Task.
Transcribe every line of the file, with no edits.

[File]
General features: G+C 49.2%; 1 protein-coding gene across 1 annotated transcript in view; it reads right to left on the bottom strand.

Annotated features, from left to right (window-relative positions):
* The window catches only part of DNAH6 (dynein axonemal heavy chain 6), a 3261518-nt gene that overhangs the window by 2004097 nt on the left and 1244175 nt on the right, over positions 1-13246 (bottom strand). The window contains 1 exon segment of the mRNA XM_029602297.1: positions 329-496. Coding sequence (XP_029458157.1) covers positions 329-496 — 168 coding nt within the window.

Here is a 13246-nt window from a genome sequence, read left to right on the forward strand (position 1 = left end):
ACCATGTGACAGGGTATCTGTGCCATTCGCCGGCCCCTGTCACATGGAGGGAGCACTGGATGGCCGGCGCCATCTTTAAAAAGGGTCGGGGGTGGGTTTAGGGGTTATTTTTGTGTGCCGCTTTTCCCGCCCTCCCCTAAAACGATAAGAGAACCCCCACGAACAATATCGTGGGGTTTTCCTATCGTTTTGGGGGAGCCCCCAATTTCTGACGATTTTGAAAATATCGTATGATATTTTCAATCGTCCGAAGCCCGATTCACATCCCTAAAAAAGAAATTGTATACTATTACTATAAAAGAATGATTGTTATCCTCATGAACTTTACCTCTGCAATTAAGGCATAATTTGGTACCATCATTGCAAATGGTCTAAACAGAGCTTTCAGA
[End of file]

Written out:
General features: G+C 49.2%; 1 protein-coding gene across 1 annotated transcript in view; it reads right to left on the bottom strand.

Annotated features, from left to right (window-relative positions):
* The window catches only part of DNAH6 (dynein axonemal heavy chain 6), a 3261518-nt gene that overhangs the window by 2004097 nt on the left and 1244175 nt on the right, over positions 1-13246 (bottom strand). The window contains 1 exon segment of the mRNA XM_029602297.1: positions 329-496. Coding sequence (XP_029458157.1) covers positions 329-496 — 168 coding nt within the window.

Here is a 13246-nt window from a genome sequence, read left to right on the forward strand (position 1 = left end):
ACCATGTGACAGGGTATCTGTGCCATTCGCCGGCCCCTGTCACATGGAGGGAGCACTGGATGGCCGGCGCCATCTTTAAAAAGGGTCGGGGGTGGGTTTAGGGGTTATTTTTGTGTGCCGCTTTTCCCGCCCTCCCCTAAAACGATAAGAGAACCCCCACGAACAATATCGTGGGGTTTTCCTATCGTTTTGGGGGAGCCCCCAATTTCTGACGATTTTGAAAATATCGTATGATATTTTCAATCGTCCGAAGCCCGATTCACATCCCTAAAAAAGAAATTGTATACTATTACTATAAAAGAATGATTGTTATCCTCATGAACTTTACCTCTGCAATTAAGGCATAATTTGGTACCATCATTGCAAATGGTCTAAACAGAGCTTTCAGA